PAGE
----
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Augustana Ticket Office

Hours and location

Regular ticket office hours are 10 a.m.-6 p.m. Monday-Friday and 10 a.m.-2 p.m. Saturdays when school is in session. The office is closed during Augustana academic breaks and on holidays.

The office also is open 60 minutes prior to ticketed performances and will remain open for 30 minutes after the start of the performance.

Many events offer senior citizen discounts for patrons age 60 and over, as well as student discounts for full-time students of any age.

We accept debit cards, Visa, MasterCard and Discover.

Call 309-794-7306 (toll-free at 800-798-8100, ext. 7306) if you have questions or need further assistance.

When ordering online:

Please print out your order confirmation sheet and bring it with you. This is your ticket. There is no need to stop at the box office unless you have forgotten your confirmation or need assistance with your seats.

Now on sale:

Crimes of the Heart January 27 at 7:30 p.m.January 28 at 7:30 p.m., January 29 at 1:30 p.m., February 3 at 7:30 p.m., January 4 at 7:30 p.m. and February 5 at 1:30 p.m.

The three Magrath sisters are back together in their hometown of Hazelhurst, Mississippi for the first time in a decade. Lenny, the eldest, never left Hazelhurst -- she is the caretaker of the sisters' cantankerous Old Granddaddy. Meg, the middle sister, left home to pursue stardom as a singer in Los Angeles, but has, so far, only found happiness at the bottom of a bottle. And Babe, the youngest, has just been arrested for the murder of her abusive husband, Zackery Bottrelle. Under the scorching heat of the Mississippi sun, past resentments bubble to the surface and each sister must come to terms with the consequences of her own "crimes of the heart."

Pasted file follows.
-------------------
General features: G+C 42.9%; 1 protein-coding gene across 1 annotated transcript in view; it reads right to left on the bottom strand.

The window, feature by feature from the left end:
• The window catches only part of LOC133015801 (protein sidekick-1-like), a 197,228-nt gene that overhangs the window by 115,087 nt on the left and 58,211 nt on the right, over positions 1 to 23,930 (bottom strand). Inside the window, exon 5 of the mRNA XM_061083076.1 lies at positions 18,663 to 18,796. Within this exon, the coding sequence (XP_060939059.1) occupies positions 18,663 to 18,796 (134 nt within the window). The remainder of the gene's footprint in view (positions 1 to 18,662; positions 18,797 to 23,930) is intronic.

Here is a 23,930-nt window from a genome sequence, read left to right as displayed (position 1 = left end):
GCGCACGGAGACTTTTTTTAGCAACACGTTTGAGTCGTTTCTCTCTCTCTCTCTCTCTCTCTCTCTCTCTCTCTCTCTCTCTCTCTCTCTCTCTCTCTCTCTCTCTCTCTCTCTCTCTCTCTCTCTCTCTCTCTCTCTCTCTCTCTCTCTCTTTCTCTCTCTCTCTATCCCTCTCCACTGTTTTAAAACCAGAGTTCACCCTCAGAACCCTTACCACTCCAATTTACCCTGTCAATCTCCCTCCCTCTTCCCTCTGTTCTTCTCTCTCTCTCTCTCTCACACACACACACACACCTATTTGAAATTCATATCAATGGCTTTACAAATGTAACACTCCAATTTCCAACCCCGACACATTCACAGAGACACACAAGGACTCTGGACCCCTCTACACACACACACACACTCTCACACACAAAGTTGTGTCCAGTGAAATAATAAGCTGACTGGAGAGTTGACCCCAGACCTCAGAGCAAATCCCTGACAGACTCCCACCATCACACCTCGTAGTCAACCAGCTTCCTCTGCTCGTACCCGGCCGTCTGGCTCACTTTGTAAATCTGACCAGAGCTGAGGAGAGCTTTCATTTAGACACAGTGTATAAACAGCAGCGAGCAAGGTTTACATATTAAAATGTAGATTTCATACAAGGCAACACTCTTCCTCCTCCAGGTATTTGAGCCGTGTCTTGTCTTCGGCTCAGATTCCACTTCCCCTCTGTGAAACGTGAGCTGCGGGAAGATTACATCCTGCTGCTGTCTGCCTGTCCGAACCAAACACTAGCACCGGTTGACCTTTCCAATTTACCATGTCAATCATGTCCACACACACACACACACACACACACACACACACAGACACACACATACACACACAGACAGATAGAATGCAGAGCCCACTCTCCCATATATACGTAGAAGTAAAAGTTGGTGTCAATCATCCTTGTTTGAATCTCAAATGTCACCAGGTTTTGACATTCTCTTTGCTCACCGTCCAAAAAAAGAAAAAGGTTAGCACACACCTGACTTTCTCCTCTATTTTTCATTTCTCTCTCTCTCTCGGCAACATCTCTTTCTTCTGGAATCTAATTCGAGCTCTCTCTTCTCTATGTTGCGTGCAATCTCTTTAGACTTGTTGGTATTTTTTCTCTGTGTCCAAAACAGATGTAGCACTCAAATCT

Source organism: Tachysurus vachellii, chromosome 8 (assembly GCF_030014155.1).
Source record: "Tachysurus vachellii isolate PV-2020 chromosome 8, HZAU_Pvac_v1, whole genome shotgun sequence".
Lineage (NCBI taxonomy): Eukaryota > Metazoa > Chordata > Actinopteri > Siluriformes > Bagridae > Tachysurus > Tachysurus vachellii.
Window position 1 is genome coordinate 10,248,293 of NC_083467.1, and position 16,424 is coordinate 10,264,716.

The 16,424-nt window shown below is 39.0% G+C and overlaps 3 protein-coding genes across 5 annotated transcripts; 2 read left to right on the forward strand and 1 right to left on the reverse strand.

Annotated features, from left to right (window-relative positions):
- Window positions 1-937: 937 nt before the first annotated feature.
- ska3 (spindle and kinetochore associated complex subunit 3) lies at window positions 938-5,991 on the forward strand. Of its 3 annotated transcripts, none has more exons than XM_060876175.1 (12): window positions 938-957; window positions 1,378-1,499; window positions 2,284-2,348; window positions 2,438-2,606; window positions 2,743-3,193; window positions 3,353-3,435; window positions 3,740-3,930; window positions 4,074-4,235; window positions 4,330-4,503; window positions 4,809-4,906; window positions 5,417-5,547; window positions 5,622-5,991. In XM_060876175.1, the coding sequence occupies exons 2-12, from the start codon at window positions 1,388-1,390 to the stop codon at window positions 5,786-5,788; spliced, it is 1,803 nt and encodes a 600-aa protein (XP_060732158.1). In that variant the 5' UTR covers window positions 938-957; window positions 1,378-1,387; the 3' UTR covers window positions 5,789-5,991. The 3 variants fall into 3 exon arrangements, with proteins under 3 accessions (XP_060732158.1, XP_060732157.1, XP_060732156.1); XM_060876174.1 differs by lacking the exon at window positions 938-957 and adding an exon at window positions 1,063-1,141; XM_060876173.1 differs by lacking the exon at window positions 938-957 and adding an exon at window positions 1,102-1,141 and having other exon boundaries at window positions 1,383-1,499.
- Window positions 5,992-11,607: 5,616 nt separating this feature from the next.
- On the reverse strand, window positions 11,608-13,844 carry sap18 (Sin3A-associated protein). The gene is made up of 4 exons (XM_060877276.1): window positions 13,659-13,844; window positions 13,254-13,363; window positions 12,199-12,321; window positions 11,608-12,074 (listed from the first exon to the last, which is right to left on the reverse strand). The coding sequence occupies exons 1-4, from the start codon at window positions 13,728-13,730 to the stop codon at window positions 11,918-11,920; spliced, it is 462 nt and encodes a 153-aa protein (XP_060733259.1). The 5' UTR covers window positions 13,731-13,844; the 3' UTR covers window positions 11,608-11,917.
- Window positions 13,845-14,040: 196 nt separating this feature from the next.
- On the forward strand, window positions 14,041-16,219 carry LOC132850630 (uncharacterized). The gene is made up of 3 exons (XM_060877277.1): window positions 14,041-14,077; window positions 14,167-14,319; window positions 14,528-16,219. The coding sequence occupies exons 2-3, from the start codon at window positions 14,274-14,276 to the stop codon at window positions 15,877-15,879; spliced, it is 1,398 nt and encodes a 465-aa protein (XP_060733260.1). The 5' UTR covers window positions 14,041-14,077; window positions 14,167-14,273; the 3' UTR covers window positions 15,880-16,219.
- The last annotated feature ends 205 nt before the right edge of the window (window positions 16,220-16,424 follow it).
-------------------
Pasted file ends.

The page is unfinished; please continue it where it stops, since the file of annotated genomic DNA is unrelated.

How the Trumpet Got Its Toot—March 17 at 6 p.m., March 18 at 2 p.m. and March 19 at 2 p.m.

How the Trumpet Got Its Toot is a children's opera by American composer Anthony Plog, who has an active international trumpet performance career as well. It is based on a children's book by Ronald Kidd, which literarily speaking would keep company with children's folk fables about origins, such as Kipling's  "How the Leopard Got Its Spots." Musically speaking, it would be one of a species of musical composition aimed at stimulating children's imaginations with the characteristics of particular musical instruments, by embodying them in a story, pieces like Tchaikovsky's Peter and the Wolf, Saint Saëns' Carnival of the Animals, and Britten's A Young Person's Guide to the Orchestra. 

In this story, a pair of candlesticks find themselves with a very strange offspring who doesn't behave like a candlestick at all. He calls himself a trumpet and all he wants to do is play music. Accompanied by his friend Joe Tuba, the two of them leave home and travel to the town of Sinfonia where he is told he every day. Trumpet meets other musical friends along the way, all with unique and special gifts, and in an entertaining and dramatic series of events, he discovers his own purpose.  

Entirely delightful for children and adults alike.

Please note: All ticket sales are final — no refunds.

We are sorry, but we cannot refund tickets due to inclement weather. If the weather prevents you from attending a performance, we will be happy to try to exchange your tickets for another performance of the same event if seats are still available. Call the ticket office for more information.